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Volume 19, Issue 04 (April 2008)

Gregory Stanton Claypool, Editor

Louisville Genealogical Society
PO Box 5164
Louisville, KY 40255-0164


Meetings & Workshops:

APRIL 8th -- Greg Matthews presents "The Irish and Building of the Railroads". The first railroads were built in the British Isles, England, Wales and Ireland, and then in the United States. The presentation traces the history of the railroads, their construction and impact on the countries, and the major role of the Irish in the development and construction of railroads from the British Isles to America and in other parts of the world, and the impact the Irish had not only on the railroads, but also the areas, people and culture touched by the Irish in the process.

Greg is a lifelong resident of the Louisville area. Born at the old general hospital in Louisville in 1946 and raised in Clarksville, Indiana, he then moved back to Louisville in 1969. Greg Matthews and his wife Marye Dillon Matthews live in the highlands off Bardstown Road. They have three grown children, Megan Matthews, Damon Matthews and Carolyn Abbott Schwendt. Mr. Mathews has college degrees from Indiana University and the University of Louisville. Mr. Matthews worked in law enforcement/juvenile justice/social work and administration for Jefferson County government from 1969 to 1992, was President and CEO of Bellewood Presbyterian Home For Children from 1992 through 2002, and has been the Executive Director and President of the Kentucky Railway Museum since 2003. He has been a consultant to various juvenile and criminal justice groups, a speaker and lecturer, a former adjunct professor at the college post baccalaureate level, one of two Master Model Railroaders in Kentucky, a history buff as well as sports enthusiast and golfer. His family on his mother’s side (Orgain) are from Ireland and the Orgain's (O'Reagans in Ireland) are from the Cork area of Ireland and were early immigrants to America. They were here prior to the revolutionary war. Mr. Matthews’ father’s family were Scots on both the father and mother's side (Lauder) and had been in America as well prior to the revolutionary war. Mr. Matthews’ wife, Marye, has dual citizenship as she spent part of her early years in southwest Ireland in County Kerry and in Dingle where she still has property, and both of her parents (Dillon) were from Ireland and came to the states in the 1920s.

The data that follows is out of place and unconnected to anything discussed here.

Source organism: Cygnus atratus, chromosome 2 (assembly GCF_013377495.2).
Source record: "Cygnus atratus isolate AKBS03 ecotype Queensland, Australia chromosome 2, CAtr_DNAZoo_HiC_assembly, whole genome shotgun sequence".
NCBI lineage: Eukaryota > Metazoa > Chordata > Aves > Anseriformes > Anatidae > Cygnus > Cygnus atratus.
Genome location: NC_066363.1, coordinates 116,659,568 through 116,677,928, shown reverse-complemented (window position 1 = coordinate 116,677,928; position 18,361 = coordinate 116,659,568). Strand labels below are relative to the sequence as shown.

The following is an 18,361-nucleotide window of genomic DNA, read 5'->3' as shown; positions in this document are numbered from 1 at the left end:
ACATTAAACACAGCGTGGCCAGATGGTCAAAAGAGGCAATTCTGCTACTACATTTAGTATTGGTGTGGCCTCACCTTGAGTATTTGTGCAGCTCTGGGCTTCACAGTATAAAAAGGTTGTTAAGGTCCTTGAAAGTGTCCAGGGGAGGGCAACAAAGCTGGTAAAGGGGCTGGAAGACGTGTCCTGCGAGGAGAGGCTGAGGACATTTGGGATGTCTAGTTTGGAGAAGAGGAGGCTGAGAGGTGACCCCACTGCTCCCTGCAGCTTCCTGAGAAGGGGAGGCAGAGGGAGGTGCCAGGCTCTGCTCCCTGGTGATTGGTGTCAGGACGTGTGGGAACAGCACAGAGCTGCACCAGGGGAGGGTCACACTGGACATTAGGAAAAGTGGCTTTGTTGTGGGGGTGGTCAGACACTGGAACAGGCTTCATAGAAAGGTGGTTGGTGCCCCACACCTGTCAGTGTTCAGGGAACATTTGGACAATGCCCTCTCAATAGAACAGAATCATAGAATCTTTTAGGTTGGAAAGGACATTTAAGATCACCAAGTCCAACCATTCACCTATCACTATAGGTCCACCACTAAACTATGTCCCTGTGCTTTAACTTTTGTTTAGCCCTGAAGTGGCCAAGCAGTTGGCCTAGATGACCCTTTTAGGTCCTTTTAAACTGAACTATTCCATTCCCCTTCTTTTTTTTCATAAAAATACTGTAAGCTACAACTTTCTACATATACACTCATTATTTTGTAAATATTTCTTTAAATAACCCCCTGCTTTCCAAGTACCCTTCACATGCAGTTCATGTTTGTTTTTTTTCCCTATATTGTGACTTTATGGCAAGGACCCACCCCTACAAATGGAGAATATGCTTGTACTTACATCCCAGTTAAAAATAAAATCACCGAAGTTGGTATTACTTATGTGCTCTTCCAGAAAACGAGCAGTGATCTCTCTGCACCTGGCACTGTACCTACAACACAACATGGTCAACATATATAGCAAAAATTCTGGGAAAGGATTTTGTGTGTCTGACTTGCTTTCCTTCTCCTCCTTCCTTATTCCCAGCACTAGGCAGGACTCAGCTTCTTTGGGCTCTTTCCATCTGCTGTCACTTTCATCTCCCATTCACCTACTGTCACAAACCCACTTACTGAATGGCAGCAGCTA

APRIL 22nd --Debbie Campisano will present “Putting the History in your Family History”. Genealogy comprised of nothing other than names and dates can get a bit dry. So why not add some known history? I personally find the life and times of my ancestry most interesting. In other words, what were the driving forces your ancestry had to deal with? What made them do what they did, immigration, move from state to state? Debbie will provide useful ideas and suggestions to add some “life” into your family history.